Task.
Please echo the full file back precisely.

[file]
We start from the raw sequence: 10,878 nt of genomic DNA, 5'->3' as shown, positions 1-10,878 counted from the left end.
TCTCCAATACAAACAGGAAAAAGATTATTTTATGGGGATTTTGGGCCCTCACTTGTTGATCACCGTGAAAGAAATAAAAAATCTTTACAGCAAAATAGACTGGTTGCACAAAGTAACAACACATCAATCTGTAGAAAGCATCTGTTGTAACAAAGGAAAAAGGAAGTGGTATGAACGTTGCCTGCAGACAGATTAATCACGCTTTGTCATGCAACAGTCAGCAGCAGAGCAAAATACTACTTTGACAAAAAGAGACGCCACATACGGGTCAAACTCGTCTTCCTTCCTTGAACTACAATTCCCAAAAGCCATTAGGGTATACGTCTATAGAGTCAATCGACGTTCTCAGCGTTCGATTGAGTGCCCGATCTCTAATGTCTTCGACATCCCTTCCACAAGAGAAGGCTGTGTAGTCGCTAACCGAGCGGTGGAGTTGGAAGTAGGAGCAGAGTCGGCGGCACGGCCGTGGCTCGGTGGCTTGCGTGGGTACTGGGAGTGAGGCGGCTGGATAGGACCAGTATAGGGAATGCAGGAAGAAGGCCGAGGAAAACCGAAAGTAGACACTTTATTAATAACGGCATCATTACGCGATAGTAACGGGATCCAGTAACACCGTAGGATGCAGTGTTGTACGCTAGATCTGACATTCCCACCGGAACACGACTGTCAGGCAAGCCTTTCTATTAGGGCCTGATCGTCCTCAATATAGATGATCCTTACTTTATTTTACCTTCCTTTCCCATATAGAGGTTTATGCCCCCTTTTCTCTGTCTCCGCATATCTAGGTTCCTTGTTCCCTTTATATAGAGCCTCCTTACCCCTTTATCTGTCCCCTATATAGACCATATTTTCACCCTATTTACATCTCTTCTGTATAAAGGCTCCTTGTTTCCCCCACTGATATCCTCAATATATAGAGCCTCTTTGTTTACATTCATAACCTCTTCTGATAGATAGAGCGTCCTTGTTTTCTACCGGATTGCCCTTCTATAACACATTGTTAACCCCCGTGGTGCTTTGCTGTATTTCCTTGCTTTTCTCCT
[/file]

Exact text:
We start from the raw sequence: 10,878 nt of genomic DNA, 5'->3' as shown, positions 1-10,878 counted from the left end.
TCTCCAATACAAACAGGAAAAAGATTATTTTATGGGGATTTTGGGCCCTCACTTGTTGATCACCGTGAAAGAAATAAAAAATCTTTACAGCAAAATAGACTGGTTGCACAAAGTAACAACACATCAATCTGTAGAAAGCATCTGTTGTAACAAAGGAAAAAGGAAGTGGTATGAACGTTGCCTGCAGACAGATTAATCACGCTTTGTCATGCAACAGTCAGCAGCAGAGCAAAATACTACTTTGACAAAAAGAGACGCCACATACGGGTCAAACTCGTCTTCCTTCCTTGAACTACAATTCCCAAAAGCCATTAGGGTATACGTCTATAGAGTCAATCGACGTTCTCAGCGTTCGATTGAGTGCCCGATCTCTAATGTCTTCGACATCCCTTCCACAAGAGAAGGCTGTGTAGTCGCTAACCGAGCGGTGGAGTTGGAAGTAGGAGCAGAGTCGGCGGCACGGCCGTGGCTCGGTGGCTTGCGTGGGTACTGGGAGTGAGGCGGCTGGATAGGACCAGTATAGGGAATGCAGGAAGAAGGCCGAGGAAAACCGAAAGTAGACACTTTATTAATAACGGCATCATTACGCGATAGTAACGGGATCCAGTAACACCGTAGGATGCAGTGTTGTACGCTAGATCTGACATTCCCACCGGAACACGACTGTCAGGCAAGCCTTTCTATTAGGGCCTGATCGTCCTCAATATAGATGATCCTTACTTTATTTTACCTTCCTTTCCCATATAGAGGTTTATGCCCCCTTTTCTCTGTCTCCGCATATCTAGGTTCCTTGTTCCCTTTATATAGAGCCTCCTTACCCCTTTATCTGTCCCCTATATAGACCATATTTTCACCCTATTTACATCTCTTCTGTATAAAGGCTCCTTGTTTCCCCCACTGATATCCTCAATATATAGAGCCTCTTTGTTTACATTCATAACCTCTTCTGATAGATAGAGCGTCCTTGTTTTCTACCGGATTGCCCTTCTATAACACATTGTTAACCCCCGTGGTGCTTTGCTGTATTTCCTTGCTTTTCTCCT